Police and Fire Unions Ask Council for Help
April Baer- This year's contract negotiations between Cleveland and Firefighters' Local 93 were tough. The dispute went to arbitration last Thursday. Negotiators for Mayor Mike White's administration are offering pay raises comparable to what other city employees received-approximately three and a half percent. But Bob Fisher, president of the Cleveland Firefighters Union, Local 93 says that's not enough to fix a gaping pay discrepancy.
Bob Fisher- The police and firefighters have gone from being first in the county or top in the state, to being now the bottom in the state in large municipalities, and second from the bottom in Cuyahoga County. The only one below us is East Cleveland.
AB- Fisher says the Cleveland police and fire departments often lose good people to the suburbs because of higher pay. He says the arbitration process isn't helped when city negotiators produce letters from other unions - as they did this year - attesting to the city's good faith, pitting labor groups against each other. Several members of city council have taken the unions' side in the dispute - among them, West Side Councilman Mike Dolan.
Mike Dolan- The safety forces in Cleveland don't have the right to strike, as the other people do. They are underpaid and on a daily basis they put themselves in some of the most hazardous situations in Ohio. I just don't think it's a whole lot to ask of our community to pay them competitively fair pay for fair work.
AB- Dolan has sponsored a proposal which he says is targeted at leveling the playing field during arbitration talks. It would preventing the city from comparing police and firefighters' pay with that of other Cleveland workers. Their compensation would have to be measured against that of safety workers in other big cities.
Firefighters president Bob Fisher says he thinks Dolan's proposal has a good chance to pass. He's furious Council President Mike Polensek refused this week to bring the issue up for a roll call. But Polensek defends his decision, saying he's unwilling to take council into the unchartered territory of labor negotiations.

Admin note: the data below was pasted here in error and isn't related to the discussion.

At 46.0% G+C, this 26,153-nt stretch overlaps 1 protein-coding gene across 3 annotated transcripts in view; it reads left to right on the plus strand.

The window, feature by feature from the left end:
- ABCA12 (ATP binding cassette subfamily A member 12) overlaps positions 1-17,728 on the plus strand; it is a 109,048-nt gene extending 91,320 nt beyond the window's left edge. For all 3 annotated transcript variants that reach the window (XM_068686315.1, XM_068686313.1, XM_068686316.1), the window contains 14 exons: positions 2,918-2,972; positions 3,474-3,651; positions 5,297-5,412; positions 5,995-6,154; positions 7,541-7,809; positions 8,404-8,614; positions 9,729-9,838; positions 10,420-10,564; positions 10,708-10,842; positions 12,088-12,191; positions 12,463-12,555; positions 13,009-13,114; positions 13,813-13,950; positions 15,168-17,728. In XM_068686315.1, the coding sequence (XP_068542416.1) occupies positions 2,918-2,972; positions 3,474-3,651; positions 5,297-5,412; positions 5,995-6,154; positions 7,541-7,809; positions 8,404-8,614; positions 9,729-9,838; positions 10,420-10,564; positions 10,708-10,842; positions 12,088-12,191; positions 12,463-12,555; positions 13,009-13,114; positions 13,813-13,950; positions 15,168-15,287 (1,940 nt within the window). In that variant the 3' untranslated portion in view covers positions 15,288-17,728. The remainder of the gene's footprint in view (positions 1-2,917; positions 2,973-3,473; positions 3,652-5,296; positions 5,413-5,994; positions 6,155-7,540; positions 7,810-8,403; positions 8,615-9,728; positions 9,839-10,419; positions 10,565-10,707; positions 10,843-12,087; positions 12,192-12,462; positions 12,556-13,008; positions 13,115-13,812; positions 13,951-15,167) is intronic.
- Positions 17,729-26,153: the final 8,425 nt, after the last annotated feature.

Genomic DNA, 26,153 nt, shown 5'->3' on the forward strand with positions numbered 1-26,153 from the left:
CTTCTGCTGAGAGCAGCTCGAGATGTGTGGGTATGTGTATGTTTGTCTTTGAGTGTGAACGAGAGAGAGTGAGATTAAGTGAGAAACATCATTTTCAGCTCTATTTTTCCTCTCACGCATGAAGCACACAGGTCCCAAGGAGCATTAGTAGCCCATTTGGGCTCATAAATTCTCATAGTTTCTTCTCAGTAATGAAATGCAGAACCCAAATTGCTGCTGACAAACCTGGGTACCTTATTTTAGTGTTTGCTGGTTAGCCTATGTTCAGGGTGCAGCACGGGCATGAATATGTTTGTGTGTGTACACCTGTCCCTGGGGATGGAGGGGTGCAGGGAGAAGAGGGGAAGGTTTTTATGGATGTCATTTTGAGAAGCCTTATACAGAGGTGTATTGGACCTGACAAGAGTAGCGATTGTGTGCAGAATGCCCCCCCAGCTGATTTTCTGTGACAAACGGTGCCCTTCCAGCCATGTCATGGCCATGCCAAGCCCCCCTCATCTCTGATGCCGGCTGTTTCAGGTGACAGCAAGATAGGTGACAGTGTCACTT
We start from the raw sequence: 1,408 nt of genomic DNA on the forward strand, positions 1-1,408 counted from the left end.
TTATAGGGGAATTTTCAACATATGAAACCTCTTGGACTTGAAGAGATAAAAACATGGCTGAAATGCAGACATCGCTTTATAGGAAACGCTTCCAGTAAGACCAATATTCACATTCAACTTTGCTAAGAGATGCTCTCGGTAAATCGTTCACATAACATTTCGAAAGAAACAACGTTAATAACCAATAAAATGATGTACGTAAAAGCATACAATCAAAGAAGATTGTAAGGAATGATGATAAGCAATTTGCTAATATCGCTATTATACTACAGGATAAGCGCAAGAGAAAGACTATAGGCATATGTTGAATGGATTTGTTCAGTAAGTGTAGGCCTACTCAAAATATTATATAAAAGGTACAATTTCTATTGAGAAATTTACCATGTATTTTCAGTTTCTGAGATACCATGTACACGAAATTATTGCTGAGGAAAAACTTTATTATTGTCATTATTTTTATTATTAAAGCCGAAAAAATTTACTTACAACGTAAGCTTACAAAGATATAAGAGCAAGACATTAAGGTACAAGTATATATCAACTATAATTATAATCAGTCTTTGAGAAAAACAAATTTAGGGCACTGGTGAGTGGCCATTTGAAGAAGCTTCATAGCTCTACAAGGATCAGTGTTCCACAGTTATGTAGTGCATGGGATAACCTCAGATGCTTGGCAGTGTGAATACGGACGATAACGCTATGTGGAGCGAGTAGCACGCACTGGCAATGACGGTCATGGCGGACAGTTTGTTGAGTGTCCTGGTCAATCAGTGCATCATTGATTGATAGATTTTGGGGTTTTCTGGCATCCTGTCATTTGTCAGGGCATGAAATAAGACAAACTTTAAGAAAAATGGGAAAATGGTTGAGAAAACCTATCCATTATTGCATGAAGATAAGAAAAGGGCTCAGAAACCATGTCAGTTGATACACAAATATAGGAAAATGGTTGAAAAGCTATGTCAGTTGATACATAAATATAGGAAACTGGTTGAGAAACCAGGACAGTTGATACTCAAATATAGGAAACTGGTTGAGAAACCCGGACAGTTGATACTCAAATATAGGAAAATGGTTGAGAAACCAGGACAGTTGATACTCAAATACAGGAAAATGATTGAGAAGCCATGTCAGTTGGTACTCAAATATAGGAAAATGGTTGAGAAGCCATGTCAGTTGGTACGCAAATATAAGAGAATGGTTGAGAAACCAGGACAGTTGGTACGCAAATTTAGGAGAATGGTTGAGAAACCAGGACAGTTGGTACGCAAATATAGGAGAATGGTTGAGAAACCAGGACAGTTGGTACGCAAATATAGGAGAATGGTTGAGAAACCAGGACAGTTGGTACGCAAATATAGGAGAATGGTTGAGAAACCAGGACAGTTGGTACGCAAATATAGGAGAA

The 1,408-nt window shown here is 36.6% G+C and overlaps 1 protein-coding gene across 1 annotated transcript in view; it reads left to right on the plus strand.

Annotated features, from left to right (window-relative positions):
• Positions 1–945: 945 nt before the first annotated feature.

Mike Polensek- I've always maintained that police, fire and EMS have a more dangerous job. But we don't negotiate the salaries - the administration does that.
AB- Polensek casts this as a question of procedure. But firefighters' union president Bob Fisher is not so sure. While he stops short of threatening to campaign against Polensek this fall, he says he sees a lack of leadership on issues important to the firefighters' union. But although Polensek hails from a ward thickly populated with police and firemen, the council president says he believes his position is clear.
MP- We should be working together. We've always been partners with the city safety forces. And let me make it clear: We are not going to put ourselves in a situation where we're pitted between the safety forces and all the other city employees!
AB- It's possible the issue of comparable pay will be moot in a matter of months. The next time police and firefighters sit down at the bargaining table with the city, a new mayor will be in office. Union officials say no matter who wins this fall's election, they will continue to try to get Dolan's proposal passed. The firefighters should know the results of their latest round of arbitration within 60 to 90 days. In Cleveland, April Baer, 90.3 WCPN News.